Gamma, from Gammablog, was there shooting a video (below). I don’t know if he read what I wrote above, and decided not to include Talen’s anti-academic screed, or if he himself was embarrassed by it, or if he just wasn’t there when it happened, but that part of the speech (which occurred at the beginning) is missing from the video, although there are other disparaging comments about those whose conclusion it was that the tree was unsafe.


 
* * *

Saturday morning, September 20, the people from the Parks Department showed up to remove the tree. This is the video I shot of that event:


 
While taping, a guy standing next to me said “You know, there’s nothing wrong with this tree.”

“Yes there is,” I said. “It’s not safe.” He went on to tell me arborists agree with him, and I should talk to arborists.

I told the guy “They’ve been studying this tree for years.1 They didn’t just walk in one day and say “This tree has to come down! There isn’t some Earth Spirit that’s going to come save it,” but you can’t reason with a man of faith.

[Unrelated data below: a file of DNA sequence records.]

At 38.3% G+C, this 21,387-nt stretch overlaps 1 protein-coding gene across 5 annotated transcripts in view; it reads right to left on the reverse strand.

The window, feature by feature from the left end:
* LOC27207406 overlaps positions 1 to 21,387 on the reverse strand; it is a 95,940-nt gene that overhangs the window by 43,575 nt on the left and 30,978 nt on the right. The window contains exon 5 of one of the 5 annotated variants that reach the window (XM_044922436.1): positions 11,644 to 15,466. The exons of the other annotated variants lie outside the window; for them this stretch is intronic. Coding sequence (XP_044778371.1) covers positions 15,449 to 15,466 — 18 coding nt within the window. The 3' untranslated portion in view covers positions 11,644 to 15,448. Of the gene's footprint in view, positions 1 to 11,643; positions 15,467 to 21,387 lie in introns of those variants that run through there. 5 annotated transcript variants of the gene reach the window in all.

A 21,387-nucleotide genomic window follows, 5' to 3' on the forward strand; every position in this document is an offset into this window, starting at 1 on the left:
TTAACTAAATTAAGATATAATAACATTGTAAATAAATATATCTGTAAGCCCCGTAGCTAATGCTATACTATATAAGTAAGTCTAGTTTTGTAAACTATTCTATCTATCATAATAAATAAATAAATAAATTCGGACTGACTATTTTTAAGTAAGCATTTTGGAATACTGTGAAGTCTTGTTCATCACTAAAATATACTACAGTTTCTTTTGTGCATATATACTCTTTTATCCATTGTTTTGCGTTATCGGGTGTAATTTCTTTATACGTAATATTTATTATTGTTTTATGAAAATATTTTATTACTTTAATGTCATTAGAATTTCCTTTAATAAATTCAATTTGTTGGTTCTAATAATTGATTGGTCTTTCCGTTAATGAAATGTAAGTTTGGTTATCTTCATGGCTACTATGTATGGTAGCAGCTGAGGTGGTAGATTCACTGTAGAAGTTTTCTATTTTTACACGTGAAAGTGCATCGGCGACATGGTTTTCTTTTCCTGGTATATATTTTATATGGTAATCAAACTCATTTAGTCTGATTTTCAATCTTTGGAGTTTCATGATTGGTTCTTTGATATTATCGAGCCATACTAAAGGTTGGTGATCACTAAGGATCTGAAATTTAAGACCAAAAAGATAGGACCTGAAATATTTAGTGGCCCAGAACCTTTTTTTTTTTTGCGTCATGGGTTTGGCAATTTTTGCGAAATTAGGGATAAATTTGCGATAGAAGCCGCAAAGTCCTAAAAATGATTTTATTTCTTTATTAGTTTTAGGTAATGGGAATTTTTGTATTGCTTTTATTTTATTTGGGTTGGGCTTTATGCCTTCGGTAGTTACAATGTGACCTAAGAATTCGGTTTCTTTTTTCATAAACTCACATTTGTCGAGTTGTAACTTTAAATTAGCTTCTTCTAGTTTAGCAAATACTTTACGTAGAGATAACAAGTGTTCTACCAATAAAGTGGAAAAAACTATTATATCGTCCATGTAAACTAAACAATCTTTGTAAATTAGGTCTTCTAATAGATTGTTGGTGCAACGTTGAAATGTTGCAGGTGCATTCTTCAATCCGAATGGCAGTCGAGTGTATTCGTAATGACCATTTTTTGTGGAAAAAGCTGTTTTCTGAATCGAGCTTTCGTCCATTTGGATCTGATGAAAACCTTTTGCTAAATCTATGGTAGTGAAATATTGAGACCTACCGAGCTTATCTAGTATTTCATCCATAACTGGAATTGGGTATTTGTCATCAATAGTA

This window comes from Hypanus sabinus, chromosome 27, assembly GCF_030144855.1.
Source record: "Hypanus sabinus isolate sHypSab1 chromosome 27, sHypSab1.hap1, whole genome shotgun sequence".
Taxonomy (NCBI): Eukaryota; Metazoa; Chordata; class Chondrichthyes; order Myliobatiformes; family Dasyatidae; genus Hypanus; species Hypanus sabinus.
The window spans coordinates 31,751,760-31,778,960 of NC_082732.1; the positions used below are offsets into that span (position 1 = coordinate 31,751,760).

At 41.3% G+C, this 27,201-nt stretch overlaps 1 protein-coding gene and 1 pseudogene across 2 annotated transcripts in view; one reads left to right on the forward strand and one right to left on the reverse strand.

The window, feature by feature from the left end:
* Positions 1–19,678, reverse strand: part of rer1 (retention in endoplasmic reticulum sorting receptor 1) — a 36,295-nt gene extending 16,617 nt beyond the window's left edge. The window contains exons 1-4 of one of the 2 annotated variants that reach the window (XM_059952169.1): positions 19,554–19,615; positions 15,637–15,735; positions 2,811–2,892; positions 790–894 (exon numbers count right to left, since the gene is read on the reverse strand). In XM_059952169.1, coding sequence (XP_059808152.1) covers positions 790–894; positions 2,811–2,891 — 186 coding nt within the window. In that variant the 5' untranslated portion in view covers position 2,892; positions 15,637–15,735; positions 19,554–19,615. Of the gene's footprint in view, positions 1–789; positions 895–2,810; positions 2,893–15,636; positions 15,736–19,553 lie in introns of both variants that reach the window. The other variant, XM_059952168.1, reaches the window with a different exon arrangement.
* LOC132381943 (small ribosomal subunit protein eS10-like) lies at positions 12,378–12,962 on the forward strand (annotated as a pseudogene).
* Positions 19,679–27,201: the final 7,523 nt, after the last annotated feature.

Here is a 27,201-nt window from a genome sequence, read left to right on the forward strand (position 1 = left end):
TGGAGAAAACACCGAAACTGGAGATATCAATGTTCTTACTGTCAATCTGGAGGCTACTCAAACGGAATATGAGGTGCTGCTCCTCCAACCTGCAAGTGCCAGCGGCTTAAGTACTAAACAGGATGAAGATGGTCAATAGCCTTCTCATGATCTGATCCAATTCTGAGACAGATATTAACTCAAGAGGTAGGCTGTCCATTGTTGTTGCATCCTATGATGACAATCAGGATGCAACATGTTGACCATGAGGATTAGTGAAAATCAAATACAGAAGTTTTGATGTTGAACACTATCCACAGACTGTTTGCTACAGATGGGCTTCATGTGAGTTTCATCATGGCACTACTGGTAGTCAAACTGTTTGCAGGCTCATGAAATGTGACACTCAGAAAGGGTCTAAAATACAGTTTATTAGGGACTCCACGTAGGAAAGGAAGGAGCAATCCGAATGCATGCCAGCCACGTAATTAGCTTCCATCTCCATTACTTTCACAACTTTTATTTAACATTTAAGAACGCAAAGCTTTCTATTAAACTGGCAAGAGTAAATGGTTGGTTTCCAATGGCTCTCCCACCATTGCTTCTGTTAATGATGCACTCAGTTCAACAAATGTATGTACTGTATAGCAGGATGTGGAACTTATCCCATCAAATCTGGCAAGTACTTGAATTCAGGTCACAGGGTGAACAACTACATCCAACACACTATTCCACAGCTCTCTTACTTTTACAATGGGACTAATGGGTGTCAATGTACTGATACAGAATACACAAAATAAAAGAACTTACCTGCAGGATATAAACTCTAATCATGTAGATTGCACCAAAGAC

Towards the end, I moved to the other side. This same guy there too, with his iPhone. When they cut through the tree, exposing the hollowed-out center, I said to him “There’s your proof,” but he didn’t respond.

* * *

About half way through the process of cutting it down, Bill Talen showed up, in costume, but alone. He attempted to climb the tree, or at least acted as if he was attempting it, then mounted the top of the workers’ truck, and did a modified version of his performance from earlier in the week. He spoke this time of Anne Frank, and the tree she wrote about in her diary2, and what people did when that tree was dying. He pulled his wallet out of his pocket and threw it into the crowd I was in, exhorting someone to go to a hardware store and buy a ladder, using his credit card. A guy next to me picked up the wallet, but didn’t leave to buy the ladder.

I haven’t processed the video of him on the truck, and subsequently being arrested, because I don’t want to promote his nonsense. As I wrote before, I’m tired of the preacher schtick. But that by itself wouldn’t prevent me from posting a video of one of his performances. It’s the anti-rational argument he gives regarding the tree that I won’t promote. Some other time, some other performance, and I’ll put it on YouTube, but not this one.